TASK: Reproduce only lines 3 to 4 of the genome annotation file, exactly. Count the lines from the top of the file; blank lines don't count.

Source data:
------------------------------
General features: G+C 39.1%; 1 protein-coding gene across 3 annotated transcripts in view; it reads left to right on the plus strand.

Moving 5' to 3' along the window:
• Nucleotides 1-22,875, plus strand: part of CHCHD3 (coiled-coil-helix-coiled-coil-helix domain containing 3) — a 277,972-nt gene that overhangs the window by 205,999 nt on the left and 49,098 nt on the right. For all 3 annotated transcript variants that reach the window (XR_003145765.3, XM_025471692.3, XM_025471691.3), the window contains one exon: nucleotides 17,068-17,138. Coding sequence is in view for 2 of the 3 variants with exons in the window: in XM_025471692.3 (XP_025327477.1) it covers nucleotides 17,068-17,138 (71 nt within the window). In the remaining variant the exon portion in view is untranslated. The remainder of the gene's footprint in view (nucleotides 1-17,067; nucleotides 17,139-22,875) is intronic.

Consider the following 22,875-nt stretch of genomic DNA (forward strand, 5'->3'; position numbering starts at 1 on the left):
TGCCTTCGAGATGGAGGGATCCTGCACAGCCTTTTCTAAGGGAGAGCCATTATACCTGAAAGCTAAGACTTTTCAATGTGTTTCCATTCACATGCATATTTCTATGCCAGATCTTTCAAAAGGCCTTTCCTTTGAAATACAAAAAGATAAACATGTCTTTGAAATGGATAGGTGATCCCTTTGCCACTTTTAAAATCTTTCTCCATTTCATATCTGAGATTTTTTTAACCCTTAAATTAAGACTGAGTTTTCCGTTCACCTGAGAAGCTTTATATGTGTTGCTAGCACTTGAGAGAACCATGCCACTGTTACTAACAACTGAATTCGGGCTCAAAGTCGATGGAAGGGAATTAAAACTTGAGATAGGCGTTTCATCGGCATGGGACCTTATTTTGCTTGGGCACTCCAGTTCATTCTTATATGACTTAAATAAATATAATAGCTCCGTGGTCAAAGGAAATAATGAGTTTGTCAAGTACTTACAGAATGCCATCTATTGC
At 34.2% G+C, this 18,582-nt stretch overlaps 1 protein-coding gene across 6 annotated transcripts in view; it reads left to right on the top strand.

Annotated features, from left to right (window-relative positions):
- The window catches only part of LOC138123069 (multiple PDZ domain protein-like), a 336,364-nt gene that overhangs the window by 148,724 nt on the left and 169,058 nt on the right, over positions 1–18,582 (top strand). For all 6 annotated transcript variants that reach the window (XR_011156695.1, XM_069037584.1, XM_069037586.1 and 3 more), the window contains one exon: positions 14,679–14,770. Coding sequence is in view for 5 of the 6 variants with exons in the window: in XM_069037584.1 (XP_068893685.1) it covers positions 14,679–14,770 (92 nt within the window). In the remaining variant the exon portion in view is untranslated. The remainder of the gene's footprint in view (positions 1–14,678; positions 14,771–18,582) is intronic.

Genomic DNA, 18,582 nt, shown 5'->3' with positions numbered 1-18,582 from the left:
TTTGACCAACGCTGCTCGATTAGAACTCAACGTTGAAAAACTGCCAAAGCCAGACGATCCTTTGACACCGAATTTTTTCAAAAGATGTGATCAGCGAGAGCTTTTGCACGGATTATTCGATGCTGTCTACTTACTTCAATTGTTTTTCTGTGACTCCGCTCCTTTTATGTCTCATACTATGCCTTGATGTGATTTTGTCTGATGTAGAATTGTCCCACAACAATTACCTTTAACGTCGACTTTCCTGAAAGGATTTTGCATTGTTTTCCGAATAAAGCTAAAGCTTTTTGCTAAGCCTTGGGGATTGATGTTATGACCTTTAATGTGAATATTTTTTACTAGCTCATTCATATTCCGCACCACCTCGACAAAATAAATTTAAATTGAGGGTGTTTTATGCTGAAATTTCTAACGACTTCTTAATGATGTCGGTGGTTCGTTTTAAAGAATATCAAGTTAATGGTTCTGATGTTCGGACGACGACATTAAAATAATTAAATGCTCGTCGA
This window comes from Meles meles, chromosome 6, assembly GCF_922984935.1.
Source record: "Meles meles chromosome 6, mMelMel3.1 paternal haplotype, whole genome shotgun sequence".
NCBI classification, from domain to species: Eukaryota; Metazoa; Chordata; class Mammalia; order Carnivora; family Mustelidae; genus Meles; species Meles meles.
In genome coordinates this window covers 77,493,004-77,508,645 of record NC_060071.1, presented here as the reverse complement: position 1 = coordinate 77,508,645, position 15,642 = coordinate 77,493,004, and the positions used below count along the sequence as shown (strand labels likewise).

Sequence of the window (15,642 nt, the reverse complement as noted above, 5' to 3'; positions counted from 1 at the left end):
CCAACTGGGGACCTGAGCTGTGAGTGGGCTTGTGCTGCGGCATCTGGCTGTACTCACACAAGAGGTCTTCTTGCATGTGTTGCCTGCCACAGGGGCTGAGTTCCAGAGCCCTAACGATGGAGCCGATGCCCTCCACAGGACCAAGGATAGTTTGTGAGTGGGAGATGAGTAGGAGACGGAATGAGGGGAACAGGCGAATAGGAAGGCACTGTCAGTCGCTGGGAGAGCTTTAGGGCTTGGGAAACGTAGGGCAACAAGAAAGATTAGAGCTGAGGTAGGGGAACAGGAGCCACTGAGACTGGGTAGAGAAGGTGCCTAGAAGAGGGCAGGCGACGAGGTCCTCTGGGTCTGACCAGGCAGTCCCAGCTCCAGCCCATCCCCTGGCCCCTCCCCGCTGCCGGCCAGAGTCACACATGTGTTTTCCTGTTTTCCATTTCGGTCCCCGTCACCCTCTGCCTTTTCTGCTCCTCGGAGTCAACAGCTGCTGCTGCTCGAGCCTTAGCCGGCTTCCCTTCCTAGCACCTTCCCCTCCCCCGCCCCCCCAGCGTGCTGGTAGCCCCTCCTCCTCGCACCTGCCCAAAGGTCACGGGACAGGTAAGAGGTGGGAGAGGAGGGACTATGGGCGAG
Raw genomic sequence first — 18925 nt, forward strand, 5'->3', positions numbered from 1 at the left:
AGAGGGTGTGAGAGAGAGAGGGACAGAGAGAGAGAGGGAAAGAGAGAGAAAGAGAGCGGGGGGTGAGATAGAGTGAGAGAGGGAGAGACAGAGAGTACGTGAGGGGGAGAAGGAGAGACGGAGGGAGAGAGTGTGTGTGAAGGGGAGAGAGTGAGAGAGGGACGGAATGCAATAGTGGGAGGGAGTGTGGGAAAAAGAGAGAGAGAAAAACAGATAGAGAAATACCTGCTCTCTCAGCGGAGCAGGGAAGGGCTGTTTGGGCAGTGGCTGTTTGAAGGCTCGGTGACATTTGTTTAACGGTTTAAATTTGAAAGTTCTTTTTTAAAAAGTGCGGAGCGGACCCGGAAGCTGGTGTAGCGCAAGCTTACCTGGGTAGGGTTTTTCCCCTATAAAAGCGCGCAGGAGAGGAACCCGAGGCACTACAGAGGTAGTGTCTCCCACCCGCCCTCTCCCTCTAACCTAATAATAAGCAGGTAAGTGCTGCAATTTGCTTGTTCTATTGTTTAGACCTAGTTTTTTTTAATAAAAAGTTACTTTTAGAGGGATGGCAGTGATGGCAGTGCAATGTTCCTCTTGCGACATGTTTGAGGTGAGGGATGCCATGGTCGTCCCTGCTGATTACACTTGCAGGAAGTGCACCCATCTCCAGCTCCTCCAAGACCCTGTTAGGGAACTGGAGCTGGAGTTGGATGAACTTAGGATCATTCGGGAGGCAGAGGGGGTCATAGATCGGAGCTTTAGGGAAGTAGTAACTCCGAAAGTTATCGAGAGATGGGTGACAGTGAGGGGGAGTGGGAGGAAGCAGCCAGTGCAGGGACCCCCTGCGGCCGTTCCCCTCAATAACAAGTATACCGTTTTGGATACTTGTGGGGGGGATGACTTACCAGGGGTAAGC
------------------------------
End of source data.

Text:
• Nucleotides 1-22,875, plus strand: part of CHCHD3 (coiled-coil-helix-coiled-coil-helix domain containing 3) — a 277,972-nt gene that overhangs the window by 205,999 nt on the left and 49,098 nt on the right. For all 3 annotated transcript variants that reach the window (XR_003145765.3, XM_025471692.3, XM_025471691.3), the window contains one exon: nucleotides 17,068-17,138. Coding sequence is in view for 2 of the 3 variants with exons in the window: in XM_025471692.3 (XP_025327477.1) it covers nucleotides 17,068-17,138 (71 nt within the window). In the remaining variant the exon portion in view is untranslated. The remainder of the gene's footprint in view (nucleotides 1-17,067; nucleotides 17,139-22,875) is intronic.

Consider the following 22,875-nt stretch of genomic DNA (forward strand, 5'->3'; position numbering starts at 1 on the left):